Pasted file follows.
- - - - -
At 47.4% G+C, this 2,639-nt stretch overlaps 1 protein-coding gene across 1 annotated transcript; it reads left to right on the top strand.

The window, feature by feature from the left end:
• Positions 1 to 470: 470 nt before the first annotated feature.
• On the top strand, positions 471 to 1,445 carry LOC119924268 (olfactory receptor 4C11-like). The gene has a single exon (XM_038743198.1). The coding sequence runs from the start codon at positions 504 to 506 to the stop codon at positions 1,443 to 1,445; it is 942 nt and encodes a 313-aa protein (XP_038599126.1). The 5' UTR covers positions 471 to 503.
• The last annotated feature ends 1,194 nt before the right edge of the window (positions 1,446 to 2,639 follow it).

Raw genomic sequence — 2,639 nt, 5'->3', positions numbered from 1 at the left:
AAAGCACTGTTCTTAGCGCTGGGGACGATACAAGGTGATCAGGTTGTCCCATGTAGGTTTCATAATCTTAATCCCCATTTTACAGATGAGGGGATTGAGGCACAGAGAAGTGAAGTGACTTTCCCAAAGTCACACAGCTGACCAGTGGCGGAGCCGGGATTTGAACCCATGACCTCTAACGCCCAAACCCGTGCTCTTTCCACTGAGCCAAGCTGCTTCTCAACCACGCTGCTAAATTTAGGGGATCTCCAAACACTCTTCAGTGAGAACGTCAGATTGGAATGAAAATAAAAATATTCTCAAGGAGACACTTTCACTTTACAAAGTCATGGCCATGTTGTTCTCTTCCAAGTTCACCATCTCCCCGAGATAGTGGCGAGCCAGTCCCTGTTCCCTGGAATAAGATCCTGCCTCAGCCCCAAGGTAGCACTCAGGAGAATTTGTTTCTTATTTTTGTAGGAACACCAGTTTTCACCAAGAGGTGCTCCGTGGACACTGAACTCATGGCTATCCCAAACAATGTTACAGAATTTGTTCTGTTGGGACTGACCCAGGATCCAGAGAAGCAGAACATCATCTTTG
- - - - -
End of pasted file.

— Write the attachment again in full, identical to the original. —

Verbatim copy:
At 47.4% G+C, this 2,639-nt stretch overlaps 1 protein-coding gene across 1 annotated transcript; it reads left to right on the top strand.

The window, feature by feature from the left end:
• Positions 1 to 470: 470 nt before the first annotated feature.
• On the top strand, positions 471 to 1,445 carry LOC119924268 (olfactory receptor 4C11-like). The gene has a single exon (XM_038743198.1). The coding sequence runs from the start codon at positions 504 to 506 to the stop codon at positions 1,443 to 1,445; it is 942 nt and encodes a 313-aa protein (XP_038599126.1). The 5' UTR covers positions 471 to 503.
• The last annotated feature ends 1,194 nt before the right edge of the window (positions 1,446 to 2,639 follow it).

Raw genomic sequence — 2,639 nt, 5'->3', positions numbered from 1 at the left:
AAAGCACTGTTCTTAGCGCTGGGGACGATACAAGGTGATCAGGTTGTCCCATGTAGGTTTCATAATCTTAATCCCCATTTTACAGATGAGGGGATTGAGGCACAGAGAAGTGAAGTGACTTTCCCAAAGTCACACAGCTGACCAGTGGCGGAGCCGGGATTTGAACCCATGACCTCTAACGCCCAAACCCGTGCTCTTTCCACTGAGCCAAGCTGCTTCTCAACCACGCTGCTAAATTTAGGGGATCTCCAAACACTCTTCAGTGAGAACGTCAGATTGGAATGAAAATAAAAATATTCTCAAGGAGACACTTTCACTTTACAAAGTCATGGCCATGTTGTTCTCTTCCAAGTTCACCATCTCCCCGAGATAGTGGCGAGCCAGTCCCTGTTCCCTGGAATAAGATCCTGCCTCAGCCCCAAGGTAGCACTCAGGAGAATTTGTTTCTTATTTTTGTAGGAACACCAGTTTTCACCAAGAGGTGCTCCGTGGACACTGAACTCATGGCTATCCCAAACAATGTTACAGAATTTGTTCTGTTGGGACTGACCCAGGATCCAGAGAAGCAGAACATCATCTTTG